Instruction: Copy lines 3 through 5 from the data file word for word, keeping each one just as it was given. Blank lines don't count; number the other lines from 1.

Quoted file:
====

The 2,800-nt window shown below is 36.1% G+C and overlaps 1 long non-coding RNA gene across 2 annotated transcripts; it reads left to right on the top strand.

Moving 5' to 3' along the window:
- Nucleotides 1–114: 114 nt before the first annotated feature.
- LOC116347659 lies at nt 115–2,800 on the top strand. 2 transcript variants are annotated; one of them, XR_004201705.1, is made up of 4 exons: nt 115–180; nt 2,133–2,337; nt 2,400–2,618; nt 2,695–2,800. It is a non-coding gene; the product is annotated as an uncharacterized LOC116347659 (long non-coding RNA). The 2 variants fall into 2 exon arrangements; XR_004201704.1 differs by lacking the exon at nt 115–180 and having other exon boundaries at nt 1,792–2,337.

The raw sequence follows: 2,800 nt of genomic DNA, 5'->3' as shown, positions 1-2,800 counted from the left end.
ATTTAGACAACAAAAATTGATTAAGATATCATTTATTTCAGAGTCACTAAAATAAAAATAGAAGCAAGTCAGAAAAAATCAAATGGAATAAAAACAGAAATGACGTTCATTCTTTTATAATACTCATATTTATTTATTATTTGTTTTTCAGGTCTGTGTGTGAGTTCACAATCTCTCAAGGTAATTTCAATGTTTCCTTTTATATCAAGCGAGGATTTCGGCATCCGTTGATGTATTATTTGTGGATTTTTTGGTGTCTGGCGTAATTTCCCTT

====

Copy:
- Nucleotides 1–114: 114 nt before the first annotated feature.
- LOC116347659 lies at nt 115–2,800 on the top strand. 2 transcript variants are annotated; one of them, XR_004201705.1, is made up of 4 exons: nt 115–180; nt 2,133–2,337; nt 2,400–2,618; nt 2,695–2,800. It is a non-coding gene; the product is annotated as an uncharacterized LOC116347659 (long non-coding RNA). The 2 variants fall into 2 exon arrangements; XR_004201704.1 differs by lacking the exon at nt 115–180 and having other exon boundaries at nt 1,792–2,337.

The raw sequence follows: 2,800 nt of genomic DNA, 5'->3' as shown, positions 1-2,800 counted from the left end.